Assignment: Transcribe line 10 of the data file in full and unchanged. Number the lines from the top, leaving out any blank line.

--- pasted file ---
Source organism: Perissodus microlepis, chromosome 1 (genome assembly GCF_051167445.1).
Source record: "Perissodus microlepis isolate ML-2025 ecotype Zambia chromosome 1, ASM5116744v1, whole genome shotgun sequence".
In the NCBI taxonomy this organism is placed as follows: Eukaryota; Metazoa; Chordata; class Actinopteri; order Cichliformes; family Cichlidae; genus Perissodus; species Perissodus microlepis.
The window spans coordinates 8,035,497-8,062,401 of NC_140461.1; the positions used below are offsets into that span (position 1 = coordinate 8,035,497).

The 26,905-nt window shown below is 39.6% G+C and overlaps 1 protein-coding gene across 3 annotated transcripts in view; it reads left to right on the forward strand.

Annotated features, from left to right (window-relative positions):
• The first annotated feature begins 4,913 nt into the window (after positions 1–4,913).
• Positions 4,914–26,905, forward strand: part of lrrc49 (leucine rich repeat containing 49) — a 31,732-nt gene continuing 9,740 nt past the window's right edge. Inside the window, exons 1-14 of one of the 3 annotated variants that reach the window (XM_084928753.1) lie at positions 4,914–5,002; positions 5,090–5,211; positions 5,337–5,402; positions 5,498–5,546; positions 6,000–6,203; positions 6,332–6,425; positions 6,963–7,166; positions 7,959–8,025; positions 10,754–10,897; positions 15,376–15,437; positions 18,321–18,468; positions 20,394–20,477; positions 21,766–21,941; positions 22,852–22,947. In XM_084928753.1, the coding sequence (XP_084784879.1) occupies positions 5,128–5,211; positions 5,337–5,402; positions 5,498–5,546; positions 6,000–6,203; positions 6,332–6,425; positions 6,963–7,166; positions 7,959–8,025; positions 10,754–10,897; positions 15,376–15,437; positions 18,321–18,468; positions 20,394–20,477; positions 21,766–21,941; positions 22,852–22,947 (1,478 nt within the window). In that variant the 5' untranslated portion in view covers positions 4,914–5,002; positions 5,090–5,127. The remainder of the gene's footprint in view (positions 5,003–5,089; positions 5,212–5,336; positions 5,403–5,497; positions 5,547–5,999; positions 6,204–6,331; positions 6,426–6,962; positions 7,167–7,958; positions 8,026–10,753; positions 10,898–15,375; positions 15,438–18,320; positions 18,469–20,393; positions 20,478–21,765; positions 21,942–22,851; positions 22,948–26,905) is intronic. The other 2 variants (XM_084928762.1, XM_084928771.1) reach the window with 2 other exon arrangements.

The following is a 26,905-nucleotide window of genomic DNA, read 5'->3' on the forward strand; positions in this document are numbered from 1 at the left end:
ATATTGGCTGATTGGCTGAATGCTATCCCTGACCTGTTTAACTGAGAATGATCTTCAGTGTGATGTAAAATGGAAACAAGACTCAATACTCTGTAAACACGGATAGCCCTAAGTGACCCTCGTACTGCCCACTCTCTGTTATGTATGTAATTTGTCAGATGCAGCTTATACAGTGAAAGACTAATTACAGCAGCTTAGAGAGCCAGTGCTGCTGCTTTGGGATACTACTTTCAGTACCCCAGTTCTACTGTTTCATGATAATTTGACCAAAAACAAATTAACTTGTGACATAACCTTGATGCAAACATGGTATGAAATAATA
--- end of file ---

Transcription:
ATATTGGCTGATTGGCTGAATGCTATCCCTGACCTGTTTAACTGAGAATGATCTTCAGTGTGATGTAAAATGGAAACAAGACTCAATACTCTGTAAACACGGATAGCCCTAAGTGACCCTCGTACTGCCCACTCTCTGTTATGTATGTAATTTGTCAGATGCAGCTTATACAGTGAAAGACTAATTACAGCAGCTTAGAGAGCCAGTGCTGCTGCTTTGGGATACTACTTTCAGTACCCCAGTTCTACTGTTTCATGATAATTTGACCAAAAACAAATTAACTTGTGACATAACCTTGATGCAAACATGGTATGAAATAATA